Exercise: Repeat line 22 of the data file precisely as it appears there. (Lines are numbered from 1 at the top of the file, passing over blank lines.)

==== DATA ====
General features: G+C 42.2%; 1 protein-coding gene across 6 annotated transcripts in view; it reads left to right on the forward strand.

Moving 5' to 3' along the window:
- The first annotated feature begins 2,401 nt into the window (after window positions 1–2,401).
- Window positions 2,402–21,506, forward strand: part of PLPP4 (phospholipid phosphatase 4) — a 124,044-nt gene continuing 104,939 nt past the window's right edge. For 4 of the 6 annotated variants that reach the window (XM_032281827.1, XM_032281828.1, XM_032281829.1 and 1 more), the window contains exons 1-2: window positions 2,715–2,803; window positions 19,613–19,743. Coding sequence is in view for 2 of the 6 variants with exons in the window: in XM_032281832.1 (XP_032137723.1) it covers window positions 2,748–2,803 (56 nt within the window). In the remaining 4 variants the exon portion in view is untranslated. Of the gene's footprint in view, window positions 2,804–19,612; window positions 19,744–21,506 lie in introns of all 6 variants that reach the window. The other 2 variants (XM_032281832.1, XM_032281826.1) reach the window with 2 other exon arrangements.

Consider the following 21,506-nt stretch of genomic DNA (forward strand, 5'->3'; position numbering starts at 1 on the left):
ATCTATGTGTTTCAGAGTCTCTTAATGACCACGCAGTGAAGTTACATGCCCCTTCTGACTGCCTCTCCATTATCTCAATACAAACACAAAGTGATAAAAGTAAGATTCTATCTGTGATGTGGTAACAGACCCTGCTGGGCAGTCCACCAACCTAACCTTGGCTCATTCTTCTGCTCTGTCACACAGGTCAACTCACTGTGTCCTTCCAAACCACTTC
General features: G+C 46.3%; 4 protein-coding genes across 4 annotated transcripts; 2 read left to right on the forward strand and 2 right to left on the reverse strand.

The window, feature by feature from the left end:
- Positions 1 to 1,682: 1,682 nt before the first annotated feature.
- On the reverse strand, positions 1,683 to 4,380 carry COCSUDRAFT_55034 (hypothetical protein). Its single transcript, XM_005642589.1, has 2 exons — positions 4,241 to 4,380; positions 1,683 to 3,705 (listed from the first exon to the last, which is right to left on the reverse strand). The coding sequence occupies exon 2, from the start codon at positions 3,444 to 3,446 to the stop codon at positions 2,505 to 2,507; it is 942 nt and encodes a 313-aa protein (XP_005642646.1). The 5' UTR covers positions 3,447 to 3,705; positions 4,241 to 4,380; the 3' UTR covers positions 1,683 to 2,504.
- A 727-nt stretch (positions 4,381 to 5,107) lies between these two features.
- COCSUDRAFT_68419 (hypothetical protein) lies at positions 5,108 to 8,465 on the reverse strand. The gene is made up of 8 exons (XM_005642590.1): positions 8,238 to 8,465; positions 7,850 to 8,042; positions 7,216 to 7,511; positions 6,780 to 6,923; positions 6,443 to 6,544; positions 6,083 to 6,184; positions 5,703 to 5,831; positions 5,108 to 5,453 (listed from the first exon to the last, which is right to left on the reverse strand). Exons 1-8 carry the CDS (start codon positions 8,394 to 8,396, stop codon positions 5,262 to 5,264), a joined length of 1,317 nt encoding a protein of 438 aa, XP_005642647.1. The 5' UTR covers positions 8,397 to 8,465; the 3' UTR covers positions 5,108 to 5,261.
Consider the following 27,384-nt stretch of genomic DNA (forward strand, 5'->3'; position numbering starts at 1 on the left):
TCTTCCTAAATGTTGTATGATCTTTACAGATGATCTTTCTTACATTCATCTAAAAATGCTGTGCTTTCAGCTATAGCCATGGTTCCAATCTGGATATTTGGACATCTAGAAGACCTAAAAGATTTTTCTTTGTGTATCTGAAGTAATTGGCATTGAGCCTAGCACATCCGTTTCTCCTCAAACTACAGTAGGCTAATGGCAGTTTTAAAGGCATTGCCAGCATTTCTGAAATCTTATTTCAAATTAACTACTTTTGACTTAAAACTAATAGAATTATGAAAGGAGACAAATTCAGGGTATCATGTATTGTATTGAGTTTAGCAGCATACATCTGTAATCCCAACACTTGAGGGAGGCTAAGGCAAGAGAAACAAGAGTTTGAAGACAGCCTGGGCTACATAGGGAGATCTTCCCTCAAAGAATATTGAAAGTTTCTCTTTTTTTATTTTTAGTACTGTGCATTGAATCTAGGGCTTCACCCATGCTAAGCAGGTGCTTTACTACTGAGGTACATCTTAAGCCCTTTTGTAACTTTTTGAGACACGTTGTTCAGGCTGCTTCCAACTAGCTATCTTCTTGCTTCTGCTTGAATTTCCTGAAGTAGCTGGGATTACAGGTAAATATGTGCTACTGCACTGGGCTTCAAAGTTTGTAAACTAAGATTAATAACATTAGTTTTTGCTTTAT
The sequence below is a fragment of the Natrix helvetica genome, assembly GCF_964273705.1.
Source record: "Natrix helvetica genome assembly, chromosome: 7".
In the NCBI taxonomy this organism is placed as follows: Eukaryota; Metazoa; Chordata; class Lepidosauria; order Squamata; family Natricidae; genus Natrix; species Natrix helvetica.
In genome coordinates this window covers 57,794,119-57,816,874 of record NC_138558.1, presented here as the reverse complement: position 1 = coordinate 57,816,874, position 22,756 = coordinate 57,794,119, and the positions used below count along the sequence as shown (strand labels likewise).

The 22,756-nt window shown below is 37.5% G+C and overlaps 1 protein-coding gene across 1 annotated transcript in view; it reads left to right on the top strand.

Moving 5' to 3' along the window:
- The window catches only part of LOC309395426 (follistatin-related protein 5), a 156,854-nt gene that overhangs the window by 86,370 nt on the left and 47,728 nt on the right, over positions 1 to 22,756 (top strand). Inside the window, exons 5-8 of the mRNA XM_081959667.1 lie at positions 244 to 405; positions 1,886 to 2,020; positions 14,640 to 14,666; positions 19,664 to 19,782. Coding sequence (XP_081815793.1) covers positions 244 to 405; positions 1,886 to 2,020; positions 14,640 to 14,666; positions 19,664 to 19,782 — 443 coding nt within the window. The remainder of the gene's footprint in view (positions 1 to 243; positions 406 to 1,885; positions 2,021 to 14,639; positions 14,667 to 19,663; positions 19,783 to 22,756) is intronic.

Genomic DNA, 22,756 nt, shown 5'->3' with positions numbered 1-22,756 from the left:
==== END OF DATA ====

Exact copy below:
Genomic DNA, 22,756 nt, shown 5'->3' with positions numbered 1-22,756 from the left: